CURRENT BOOK : Professional Background
Background in QA, Development and Support
Beginning in 1995, a long and adverturous ride began in the QA and product development world that has served to challenge, enlighten, frustrate and reward me along the way. A 13 year run at DresserWayne provided me with plenty of mentors and room to grow with an entry by way of manual testing complex systems involving both hardware, software, and electromechanical products under development. Dozens of 3rd party products interfaced with our suite of offerings adding to the requirements to get products to market.
I started off in a manual testing role at DresserWayne working mainly on a point-of-sale system that also drove equpment that communicated and controlled fueling dispensers ( both the electromechincal and card processing functions). With the product recently becoming 'rock-solid', the feature requests on the point-of-sale exploded and test plans consisted of hundreds of cases.
As DresserWayne manufactured many of their own devices, hardware and firmware testing played a significant part of any test effort. Adding to the burden was the requirement to communicate to many 3rd party devices such as lottery machines, scanners, Back Office Management systems, PIN pads, tank gauges, security cameras, and more. Many protocols were employed including: RS232, RS485, TCP/IP, UDP, and XML. Data capture devices were used on the hardware communicate lines and digital sniffer such as CommView and MicroTap were used for monitoring and reviewing data internal to the computers. Specifications were numerous and often consisted of several hundreds of pages. With card processing there is zero tolerance on errors so attention to detail was paramount.
After roughly a year and half, I accepted a role on the Customer Technical Help Desk supporting end users, technical staff and card processing hosts with installation, troubleshooting, training and maintenance. Both electro-machanical hardware/firmware and the point-of-sale software were supported accounting for over 30 products. During my tenure there, I accumulated and organized manuals and techinical documents for a period accounting for 3 decades of products. Training was also provided to new employees, technical staff during their certifications, and assisted visiting vendors and clients with specific questions or issues.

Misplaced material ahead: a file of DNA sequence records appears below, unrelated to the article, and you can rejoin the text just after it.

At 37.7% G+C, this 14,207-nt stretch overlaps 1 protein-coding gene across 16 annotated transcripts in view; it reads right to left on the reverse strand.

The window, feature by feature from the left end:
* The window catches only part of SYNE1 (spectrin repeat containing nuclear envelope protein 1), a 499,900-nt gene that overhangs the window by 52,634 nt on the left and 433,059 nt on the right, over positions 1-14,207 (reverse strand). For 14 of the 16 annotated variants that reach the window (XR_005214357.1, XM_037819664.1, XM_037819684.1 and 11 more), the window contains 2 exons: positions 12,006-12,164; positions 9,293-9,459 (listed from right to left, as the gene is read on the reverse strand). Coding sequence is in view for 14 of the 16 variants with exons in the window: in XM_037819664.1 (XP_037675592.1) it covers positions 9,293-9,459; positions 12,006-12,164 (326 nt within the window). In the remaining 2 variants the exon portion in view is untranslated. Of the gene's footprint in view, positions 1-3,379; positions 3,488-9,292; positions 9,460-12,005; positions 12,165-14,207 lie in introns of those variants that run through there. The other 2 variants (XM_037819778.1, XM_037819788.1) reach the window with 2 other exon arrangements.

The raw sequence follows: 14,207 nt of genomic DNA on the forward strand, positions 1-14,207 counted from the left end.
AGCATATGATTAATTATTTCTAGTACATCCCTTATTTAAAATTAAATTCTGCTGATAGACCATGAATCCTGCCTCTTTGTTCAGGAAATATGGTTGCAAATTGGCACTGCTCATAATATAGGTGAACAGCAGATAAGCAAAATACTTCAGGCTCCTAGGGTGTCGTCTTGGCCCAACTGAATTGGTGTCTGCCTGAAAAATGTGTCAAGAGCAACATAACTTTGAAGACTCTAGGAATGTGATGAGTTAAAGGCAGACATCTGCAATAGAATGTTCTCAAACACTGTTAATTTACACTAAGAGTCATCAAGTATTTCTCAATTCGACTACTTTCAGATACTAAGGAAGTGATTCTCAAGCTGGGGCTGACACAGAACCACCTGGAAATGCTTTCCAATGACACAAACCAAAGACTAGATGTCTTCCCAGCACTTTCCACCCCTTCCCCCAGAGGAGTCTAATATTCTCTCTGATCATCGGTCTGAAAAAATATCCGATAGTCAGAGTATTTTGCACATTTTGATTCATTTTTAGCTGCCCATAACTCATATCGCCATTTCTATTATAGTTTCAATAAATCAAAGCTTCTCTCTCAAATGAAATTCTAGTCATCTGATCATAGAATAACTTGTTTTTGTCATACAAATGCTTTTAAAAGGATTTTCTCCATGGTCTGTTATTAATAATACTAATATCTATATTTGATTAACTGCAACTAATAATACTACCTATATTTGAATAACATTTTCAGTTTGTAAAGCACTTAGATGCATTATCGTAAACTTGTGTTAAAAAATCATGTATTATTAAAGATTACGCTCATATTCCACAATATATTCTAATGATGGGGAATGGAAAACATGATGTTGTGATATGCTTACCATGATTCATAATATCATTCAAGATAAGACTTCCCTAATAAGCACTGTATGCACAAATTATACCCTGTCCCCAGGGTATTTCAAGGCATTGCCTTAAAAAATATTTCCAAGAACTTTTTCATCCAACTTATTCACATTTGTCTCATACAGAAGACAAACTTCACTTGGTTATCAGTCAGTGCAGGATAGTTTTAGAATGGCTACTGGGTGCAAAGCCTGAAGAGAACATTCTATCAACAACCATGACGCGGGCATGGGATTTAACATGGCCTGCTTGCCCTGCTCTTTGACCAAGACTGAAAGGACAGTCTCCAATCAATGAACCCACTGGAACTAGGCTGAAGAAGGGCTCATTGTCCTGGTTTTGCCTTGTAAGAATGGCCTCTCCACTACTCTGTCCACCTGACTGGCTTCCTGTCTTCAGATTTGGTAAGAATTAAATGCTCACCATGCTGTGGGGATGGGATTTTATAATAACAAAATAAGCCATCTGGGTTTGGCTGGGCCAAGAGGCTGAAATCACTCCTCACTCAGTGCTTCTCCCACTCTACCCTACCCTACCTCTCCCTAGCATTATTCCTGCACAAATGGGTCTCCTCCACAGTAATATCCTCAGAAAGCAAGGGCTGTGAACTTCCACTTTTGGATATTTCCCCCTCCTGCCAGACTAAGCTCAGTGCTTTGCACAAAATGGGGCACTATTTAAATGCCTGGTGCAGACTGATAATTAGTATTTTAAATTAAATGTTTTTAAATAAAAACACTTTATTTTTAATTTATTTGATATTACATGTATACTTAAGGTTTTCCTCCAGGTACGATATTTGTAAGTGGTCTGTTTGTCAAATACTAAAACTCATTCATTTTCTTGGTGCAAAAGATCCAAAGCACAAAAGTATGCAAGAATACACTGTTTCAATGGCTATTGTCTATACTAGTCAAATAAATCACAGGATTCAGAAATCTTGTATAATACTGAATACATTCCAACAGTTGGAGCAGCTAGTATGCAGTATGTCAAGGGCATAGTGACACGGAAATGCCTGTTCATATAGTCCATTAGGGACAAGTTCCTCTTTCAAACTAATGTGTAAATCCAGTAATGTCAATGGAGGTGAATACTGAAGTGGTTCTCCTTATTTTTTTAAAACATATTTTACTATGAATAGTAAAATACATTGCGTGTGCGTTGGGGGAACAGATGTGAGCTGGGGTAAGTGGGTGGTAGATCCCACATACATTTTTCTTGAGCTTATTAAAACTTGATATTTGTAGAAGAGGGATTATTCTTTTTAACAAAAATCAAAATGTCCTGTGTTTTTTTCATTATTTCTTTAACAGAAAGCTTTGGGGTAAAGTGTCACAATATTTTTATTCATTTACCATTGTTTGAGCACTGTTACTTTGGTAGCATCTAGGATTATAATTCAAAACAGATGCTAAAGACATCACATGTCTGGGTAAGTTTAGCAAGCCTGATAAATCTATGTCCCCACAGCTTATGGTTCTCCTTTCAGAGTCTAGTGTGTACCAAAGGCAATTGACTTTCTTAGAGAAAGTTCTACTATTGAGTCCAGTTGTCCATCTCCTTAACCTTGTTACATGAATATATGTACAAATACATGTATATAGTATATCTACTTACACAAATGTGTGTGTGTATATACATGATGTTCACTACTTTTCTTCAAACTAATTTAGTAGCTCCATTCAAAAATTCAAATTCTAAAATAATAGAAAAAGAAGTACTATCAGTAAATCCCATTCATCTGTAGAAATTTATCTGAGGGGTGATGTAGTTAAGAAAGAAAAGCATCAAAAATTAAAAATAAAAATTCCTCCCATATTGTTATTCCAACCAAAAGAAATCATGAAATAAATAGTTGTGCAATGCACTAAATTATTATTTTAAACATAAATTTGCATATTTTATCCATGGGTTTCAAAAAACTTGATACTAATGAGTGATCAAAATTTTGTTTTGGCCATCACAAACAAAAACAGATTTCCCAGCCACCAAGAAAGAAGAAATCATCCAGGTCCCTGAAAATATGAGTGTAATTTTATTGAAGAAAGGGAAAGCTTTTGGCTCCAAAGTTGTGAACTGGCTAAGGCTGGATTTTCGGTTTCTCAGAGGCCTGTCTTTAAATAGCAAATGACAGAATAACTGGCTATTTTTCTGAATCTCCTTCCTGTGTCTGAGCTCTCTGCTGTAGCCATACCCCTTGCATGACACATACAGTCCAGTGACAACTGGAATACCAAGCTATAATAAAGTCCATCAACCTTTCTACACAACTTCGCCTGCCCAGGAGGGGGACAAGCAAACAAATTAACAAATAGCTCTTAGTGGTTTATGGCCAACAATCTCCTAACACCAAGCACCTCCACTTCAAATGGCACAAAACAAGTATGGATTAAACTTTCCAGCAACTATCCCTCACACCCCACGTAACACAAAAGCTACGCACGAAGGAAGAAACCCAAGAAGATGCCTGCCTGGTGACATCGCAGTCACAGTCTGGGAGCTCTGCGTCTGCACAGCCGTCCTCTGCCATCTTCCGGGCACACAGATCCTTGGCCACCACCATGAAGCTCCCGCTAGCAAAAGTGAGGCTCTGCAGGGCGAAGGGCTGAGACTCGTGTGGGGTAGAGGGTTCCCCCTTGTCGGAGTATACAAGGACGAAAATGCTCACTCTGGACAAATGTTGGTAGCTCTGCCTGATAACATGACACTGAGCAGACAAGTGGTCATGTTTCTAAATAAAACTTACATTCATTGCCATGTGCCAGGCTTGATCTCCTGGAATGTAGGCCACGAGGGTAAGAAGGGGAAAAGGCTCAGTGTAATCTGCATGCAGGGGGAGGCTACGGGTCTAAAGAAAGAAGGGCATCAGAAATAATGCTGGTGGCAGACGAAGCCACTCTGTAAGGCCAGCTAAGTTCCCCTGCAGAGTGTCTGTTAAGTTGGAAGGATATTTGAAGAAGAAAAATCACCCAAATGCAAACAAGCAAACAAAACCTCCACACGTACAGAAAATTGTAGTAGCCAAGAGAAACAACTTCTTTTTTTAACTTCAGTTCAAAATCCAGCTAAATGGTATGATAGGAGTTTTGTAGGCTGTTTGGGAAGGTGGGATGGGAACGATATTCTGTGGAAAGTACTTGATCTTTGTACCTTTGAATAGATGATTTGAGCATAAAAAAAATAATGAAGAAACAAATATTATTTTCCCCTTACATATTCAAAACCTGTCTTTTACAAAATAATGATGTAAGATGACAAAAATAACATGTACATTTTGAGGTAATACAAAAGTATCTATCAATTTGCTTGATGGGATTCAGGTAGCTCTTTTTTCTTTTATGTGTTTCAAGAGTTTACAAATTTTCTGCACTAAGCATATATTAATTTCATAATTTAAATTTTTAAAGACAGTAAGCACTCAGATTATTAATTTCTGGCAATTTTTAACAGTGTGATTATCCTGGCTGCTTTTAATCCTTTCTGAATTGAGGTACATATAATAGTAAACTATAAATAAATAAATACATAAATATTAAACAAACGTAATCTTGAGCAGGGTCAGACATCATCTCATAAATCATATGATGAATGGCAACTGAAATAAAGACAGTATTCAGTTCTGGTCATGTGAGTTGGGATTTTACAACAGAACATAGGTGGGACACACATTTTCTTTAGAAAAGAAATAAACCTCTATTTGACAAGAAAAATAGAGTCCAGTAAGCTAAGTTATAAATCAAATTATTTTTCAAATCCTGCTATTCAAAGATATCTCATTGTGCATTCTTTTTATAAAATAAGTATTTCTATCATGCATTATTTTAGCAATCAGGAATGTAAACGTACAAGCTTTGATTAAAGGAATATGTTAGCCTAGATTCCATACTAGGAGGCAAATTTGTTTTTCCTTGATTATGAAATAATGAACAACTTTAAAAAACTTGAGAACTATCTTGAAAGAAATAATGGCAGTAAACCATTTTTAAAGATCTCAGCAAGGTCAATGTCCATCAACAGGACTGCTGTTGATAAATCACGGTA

In 2000 I returned to the QA team as an automated tester in the 'Computer Aided Validation Network' team. In addition to the hardware testing requirements the automation of regression and new features were now being delivered. In the 2000's the proprietary hardware was replaced with the traditional PC and all the code was ported to C++ with VB UI driving the display aspects. Development underwent rapid changes to support the new comlexities of GUI software and the options a user has at any given moment. Test cases went from hundreds to the thousands and with each of the major clients having custom implementations, the test database consisted of tens of thousands of scenarios.
Once a grasp of the automation framework was obtained, we refactored the entire system for a modular architecture that allow updating modules much simpler and efficient and introduced more advanced data driven testing from CSV files. Prior to the refactor, each test represented only ONE test case. By introducing parameterization of test scripts, each file could perform one test or thousands. This was a great tool for exploratory testing as a single test could now also perform random iterations or one could run through a serialized list of values for funtional testing, providing round-the-clock testing.
20 different projects were managed during a period of 5-6 years with test plans covering over 5000 test cases. ExxonMobile ( then simply 'Mobile' ) completely revamped their card processing host from ISDN to broadband and the Nucleus POS needed to support the new protocols.
New Product Support
In 2006, I accepted a role in the New Product Support team that managed pilot/beta testing of the new software releases.
Selection of test locations for beta test
Building relationships with the client management and on-site staff
Installing comlete systems or simple software updates
Remote installation, updates, and support
Providing 24x7 support of test base
Working with development and product management to identify bugs/issues and drive solutions through development
Test updates internally, in live environments or client labs as needed ( leveraging automation added greatly to quickly identifying issues - i.e. smoke testing )
Provide constant feedback and reporting to stake holders
Provide final check-off on products prior to release to production
Silo6Media IT Services
A transition to self-employment was made in 2010 after a studio I co-owned and operated built up a sizable list of business contacts that appreciated our computing installation and professional efficiency. These small business owners lacked the IT skills to build and maintain their small networks consisting of a small group of hosts and often times, a CMS intranet server runing the traditional LAMP stack with Drupal sitting on top. Network peripherals such as WiFi Switches and Routers, Printers, NAS, and outboard Audio/Video equipment were also introduced and maintained when needed.
DELL - BIOS QA
As the backlog began to wind-down, a serendipitous desire to return to a QA role arose and I accepted a role at Dell testing the new offerings of the UEFI BIOS in preparation for Windows8. This short-term contract introduced me to BIOS development with responsibilities including integrating and building code changes, injecting target systems, running through test plans and scripts, capturing and analyzing data, and logging and reporting issues and progress.
DELL - PET (Factory Image Validation )
The following timeline simplifies the progression of functional roles: